I went to Las Vegas for a week around CES and fell in love. Dell’s XPS 15 2-in-1 is just a little bit gorgeous, flirtatiously playing down its gaming chops while still being capable of delivering performance on a level with machines using discrete GPUs.
Its touchscreen and the trackpad’s not bad, but you’d probably still want one of the best gaming mice to go with it.
Yes, I fell head over heels for a 2-in-1… not for some overly plasticised, middle-aged hostess in one of the Vegas casinos, not for a stripper with a heart of gold, and not one with a brain of silicon either. Though if times ever get tough in the automotive space I could see Jen-Hsun and co. going down a darker, Tyrell Corporation-style route for machine learning.
If that’s going to happen anywhere, it’s going to happen in Vegas.
But no, after years of scoffing at 2-in-1 PCs Dell’s new foldable XPS 15 has rather caught hold of my heart. The gorgeous XPS 13, with its 11-inch chassis and 13-inch panel, made a play for my affections, but the Intel Kaby Lake G series chip at the core of the 2-in-1, with its Radeon Vega M graphics, is what has really turned my head.
Now, I’m not pretending the skinny new machine is going to be able to deliver gaming performance to make a serious ROG laptop blush, but the Core i7 8705G processor has a level of integrated graphics we’ve never before seen in a laptop this svelte.
“The innovation coming from Intel and AMD together in one chip is amazing,” Dell’s Christopher Sutphen told me at the show. “Because of bringing those two components together on a single die they gave us the ability to reduce over 50% of the footprint of the motherboard design. That’s why we can do a 16mm 2-in-1, because of the space and the cooling technology that we’ve put around it.”
The i7 8705G uses the Vega M GL graphics, which means the full Kaby Lake quad-core CPU is joined by a Vega GPU core sporting 20 CUs and therefore 1,280 GCN cores. That’s more than a full discrete RX 560 desktop GPU, but in a 16mm thick laptop.
“We’ve also done some really cool things with Gore,” Sutphen explains. “The company that invented [Gore-Tex] also have a product that, way outside of the PC industry, we’ve found that has some amazing thermal and conductivity properties. So an extremely small layer of Gore placed on top of some of our main components helps spread out and dilute some of the power and heat so we can actually go pipe it to different areas of the system, keeping the bottom and top at the right temperatures for your hands and lap.”
The Gore Thermal Insulation material is the same stuff used in the tiny XPS 13 – and used to insulate the Mars Rover – and is used to help ensure the chip at its heart shouldn’t suffer from the sort of thermal throttling normally associated with such skinny machines. It will be interesting to see whether that holds true for the 65W processor in the new XPS 15 too, because that’s sure to be getting rather toasty when put under gaming loads.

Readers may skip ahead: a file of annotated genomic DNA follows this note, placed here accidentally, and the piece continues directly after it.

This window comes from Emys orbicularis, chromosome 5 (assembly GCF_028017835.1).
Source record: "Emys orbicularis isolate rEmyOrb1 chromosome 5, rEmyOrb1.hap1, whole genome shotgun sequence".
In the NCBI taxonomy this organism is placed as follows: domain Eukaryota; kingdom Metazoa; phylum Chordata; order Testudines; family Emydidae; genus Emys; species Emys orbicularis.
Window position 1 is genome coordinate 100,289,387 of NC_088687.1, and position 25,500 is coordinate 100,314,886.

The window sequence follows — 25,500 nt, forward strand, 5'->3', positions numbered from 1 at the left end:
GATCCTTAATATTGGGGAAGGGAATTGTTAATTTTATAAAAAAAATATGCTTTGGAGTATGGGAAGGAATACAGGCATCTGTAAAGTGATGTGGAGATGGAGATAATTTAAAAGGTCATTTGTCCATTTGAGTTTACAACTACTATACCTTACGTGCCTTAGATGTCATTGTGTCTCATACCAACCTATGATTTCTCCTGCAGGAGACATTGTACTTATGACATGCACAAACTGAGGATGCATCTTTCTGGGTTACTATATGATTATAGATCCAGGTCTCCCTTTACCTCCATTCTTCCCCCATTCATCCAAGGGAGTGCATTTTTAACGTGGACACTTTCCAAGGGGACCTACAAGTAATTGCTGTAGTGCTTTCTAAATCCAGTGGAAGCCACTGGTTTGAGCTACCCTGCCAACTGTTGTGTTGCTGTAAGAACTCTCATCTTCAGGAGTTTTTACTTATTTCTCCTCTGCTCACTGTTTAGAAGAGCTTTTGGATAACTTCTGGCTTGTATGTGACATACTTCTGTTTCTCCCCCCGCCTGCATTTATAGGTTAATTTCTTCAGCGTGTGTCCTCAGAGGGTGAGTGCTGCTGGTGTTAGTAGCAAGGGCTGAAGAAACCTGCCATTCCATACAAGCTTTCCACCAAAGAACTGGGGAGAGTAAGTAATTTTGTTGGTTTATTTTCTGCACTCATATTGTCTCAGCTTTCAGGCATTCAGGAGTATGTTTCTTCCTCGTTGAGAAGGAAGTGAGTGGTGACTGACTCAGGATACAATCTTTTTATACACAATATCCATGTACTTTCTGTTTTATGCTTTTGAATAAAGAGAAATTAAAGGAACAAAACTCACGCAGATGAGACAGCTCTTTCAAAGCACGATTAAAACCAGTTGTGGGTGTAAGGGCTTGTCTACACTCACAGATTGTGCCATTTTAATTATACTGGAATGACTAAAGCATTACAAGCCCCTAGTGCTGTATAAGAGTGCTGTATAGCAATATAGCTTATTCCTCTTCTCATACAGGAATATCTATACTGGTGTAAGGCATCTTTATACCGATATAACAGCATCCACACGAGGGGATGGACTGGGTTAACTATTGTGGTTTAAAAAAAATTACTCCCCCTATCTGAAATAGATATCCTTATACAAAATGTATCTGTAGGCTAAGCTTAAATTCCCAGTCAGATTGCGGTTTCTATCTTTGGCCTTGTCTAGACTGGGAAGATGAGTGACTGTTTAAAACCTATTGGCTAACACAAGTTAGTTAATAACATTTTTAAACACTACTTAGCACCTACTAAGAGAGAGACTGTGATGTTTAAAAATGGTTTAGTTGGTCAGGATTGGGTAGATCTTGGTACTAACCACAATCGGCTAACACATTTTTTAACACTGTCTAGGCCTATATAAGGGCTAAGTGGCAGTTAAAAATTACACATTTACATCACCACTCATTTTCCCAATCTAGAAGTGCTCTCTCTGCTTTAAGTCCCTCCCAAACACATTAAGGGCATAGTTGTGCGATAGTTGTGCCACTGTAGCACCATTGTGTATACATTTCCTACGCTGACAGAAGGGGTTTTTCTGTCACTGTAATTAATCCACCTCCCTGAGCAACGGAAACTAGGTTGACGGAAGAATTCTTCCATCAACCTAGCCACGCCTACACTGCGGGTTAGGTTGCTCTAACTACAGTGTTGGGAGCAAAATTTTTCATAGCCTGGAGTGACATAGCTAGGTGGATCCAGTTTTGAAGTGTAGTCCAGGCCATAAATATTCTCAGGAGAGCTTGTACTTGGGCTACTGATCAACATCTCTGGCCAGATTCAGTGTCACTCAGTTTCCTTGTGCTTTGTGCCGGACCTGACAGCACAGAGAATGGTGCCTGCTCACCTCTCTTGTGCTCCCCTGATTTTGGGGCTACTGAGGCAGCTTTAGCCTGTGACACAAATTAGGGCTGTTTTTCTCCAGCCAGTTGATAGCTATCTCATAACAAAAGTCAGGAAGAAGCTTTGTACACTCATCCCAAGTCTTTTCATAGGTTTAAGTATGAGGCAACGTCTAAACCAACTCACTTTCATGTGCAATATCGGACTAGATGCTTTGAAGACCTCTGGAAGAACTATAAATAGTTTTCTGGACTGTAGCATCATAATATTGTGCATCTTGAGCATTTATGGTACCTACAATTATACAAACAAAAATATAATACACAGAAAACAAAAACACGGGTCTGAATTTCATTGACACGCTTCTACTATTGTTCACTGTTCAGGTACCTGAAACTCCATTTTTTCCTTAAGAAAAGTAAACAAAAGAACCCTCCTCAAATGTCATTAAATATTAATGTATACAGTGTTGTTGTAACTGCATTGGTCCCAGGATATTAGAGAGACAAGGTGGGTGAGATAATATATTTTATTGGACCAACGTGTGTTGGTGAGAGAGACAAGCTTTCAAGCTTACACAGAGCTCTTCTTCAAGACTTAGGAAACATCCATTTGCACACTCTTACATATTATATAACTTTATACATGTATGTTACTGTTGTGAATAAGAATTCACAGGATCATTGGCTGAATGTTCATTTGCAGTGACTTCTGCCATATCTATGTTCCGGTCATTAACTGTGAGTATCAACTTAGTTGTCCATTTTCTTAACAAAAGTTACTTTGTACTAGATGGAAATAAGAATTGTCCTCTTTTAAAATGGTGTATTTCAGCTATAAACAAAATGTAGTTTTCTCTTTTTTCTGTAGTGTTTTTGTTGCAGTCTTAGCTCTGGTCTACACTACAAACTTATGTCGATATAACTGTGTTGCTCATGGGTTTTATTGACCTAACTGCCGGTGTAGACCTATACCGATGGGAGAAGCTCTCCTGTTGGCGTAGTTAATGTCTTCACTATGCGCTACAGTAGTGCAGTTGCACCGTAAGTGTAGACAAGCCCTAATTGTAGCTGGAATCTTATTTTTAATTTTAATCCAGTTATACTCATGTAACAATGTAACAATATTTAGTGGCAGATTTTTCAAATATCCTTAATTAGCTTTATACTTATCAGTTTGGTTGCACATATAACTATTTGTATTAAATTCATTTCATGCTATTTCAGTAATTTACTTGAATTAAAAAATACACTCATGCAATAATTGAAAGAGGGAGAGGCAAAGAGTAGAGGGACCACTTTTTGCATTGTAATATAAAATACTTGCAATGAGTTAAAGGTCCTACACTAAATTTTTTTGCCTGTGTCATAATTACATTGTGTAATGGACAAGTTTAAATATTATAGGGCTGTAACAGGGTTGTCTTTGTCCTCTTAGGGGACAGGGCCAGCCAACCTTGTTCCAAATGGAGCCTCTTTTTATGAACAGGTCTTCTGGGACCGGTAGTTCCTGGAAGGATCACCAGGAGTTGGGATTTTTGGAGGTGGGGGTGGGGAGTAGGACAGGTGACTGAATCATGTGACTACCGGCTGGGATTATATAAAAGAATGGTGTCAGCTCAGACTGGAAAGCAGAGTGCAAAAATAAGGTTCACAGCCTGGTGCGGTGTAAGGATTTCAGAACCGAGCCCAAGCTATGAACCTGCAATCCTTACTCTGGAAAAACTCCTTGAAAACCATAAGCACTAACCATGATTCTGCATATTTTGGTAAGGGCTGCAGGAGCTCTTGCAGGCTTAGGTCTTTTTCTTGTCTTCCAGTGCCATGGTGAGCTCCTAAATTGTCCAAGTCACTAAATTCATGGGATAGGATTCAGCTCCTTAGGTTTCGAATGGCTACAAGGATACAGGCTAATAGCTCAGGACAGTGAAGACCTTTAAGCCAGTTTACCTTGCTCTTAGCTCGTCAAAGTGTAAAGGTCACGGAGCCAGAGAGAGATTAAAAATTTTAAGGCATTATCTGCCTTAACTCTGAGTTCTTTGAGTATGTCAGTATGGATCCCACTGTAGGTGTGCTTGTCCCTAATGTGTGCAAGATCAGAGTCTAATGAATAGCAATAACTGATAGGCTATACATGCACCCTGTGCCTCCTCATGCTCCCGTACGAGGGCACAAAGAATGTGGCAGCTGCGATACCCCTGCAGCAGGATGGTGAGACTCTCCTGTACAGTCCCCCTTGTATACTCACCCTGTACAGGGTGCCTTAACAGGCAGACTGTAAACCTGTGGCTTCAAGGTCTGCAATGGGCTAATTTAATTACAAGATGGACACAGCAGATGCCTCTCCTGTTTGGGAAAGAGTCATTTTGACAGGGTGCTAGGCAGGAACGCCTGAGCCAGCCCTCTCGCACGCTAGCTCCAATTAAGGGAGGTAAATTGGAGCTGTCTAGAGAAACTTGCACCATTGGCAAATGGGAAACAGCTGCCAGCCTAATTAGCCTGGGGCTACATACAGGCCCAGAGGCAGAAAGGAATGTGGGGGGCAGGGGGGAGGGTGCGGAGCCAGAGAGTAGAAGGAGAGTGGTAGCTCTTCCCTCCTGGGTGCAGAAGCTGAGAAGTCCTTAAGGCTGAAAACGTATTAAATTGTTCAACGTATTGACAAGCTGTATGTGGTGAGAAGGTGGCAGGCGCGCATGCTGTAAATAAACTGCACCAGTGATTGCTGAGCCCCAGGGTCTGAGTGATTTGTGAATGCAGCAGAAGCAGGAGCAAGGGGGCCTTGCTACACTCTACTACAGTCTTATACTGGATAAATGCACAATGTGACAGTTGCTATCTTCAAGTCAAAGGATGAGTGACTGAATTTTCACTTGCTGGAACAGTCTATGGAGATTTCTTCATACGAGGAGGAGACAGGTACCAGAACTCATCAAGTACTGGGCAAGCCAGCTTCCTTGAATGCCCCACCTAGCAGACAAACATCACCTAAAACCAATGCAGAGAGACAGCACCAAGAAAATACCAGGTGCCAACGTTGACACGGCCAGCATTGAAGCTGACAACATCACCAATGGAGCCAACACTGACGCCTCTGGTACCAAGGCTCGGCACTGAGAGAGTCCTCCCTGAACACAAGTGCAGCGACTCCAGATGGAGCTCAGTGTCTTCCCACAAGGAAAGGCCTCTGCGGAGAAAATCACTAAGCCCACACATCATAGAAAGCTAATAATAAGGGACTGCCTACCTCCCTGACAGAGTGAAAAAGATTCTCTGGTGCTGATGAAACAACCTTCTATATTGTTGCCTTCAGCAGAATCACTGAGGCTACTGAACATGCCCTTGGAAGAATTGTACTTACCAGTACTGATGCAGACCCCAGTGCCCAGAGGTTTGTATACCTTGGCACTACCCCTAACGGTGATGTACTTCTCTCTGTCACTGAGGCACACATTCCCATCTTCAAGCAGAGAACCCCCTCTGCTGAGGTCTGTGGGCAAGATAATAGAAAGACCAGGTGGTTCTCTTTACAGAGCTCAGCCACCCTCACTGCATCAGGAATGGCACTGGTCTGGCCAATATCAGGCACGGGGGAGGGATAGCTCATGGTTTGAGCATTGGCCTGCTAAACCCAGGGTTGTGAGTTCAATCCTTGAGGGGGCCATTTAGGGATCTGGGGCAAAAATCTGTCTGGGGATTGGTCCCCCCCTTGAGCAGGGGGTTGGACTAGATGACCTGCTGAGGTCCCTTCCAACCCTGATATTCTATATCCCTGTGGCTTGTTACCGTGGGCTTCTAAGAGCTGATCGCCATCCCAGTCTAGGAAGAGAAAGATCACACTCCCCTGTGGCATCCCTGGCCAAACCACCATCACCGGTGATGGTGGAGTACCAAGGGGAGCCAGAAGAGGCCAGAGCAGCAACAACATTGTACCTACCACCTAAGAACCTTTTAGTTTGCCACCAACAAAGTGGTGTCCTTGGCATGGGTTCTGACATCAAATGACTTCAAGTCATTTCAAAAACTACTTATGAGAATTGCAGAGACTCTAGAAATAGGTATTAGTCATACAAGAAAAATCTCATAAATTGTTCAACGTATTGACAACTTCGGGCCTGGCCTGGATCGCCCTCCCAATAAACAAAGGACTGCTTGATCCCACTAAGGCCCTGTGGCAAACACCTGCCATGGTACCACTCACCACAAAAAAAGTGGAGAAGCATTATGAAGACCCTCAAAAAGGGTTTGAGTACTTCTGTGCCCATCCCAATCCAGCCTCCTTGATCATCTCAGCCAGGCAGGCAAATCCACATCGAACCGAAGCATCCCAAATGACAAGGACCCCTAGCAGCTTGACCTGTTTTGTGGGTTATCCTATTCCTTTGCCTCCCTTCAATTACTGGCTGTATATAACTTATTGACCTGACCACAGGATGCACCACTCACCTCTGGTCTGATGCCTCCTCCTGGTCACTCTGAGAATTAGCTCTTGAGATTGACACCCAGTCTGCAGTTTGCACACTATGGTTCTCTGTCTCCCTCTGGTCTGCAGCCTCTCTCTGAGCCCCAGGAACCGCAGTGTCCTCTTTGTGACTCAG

The strokable, foldable, XPS 15 has a 4K touchscreen, which is practically bezel-less, and a solid maglev keyboard. Yeah, keys where the resistance comes from magnets and not springs or unpleasant rubber domes. It’s a novel, quiet design, and feels reassuringly robust in our little time playing with it.
The touchpad is a pretty standard all-in-one affair, so the buttons are integrated into the touch surface itself. That’s never my first choice, but you do also get a magnetically attached stylus pen for additional inputs because of its pseudo tablet leanings.
In terms of its gaming performance we only had the opportunity to run a little Rise of the Tomb Raider benchmark on it, and with pre-release Radeon drivers we only managed 20fps out of it at 1080p and ‘High’ settings. That’s lower than we’d really expect from a machine with better than RX 560 level graphics, so maybe there are some speed restrictions being placed upon the GPU despite the Gore design.
That was down to some very brief, showfloor testing, so it’s not 100% representative of final performance, but even so you’d still be looking at some very playable 720p gaming prowess from this super-skinny Dell XPS machine.
It will be interesting to see how it matches up against HP’s $1,400 Spectre X360 15, as that uses the same Vega M graphics, but in a thicker chassis with what looks like more extreme cooling inside.
But what about the top-end of Intel’s Kaby Lake G graphics? I asked if Dell were considering dropping the 100W Kaby Lake G part, currently used in the Hades Canyon NUC, into any of their Dell Gaming or Alienware machines in the future.
“Potentially,” says Sutphen. “I would say the first focus we had when we looked at what Intel was offering with that chip, the idea of saving so much space and the things we were doing on the thermal side of it, leads us to a 15-inch 2-in-1 that’s as thin as possible.
“We’re going to see what the reception in the market is and the performance capabilities that it hits, and from there there’s absolutely an investigation to see if it makes sense either in the Dell Gaming portfolio or even in an Alienware.”
We can’t wait to give it a proper run through in our testing suite to see just what sort of gaming performance capabilities we can squeeze out of it when we get it on our desks in a few months. The Dell XPS 15 2-in-1 is coming in March/April this year, with prices starting at $1,299 and I wants it.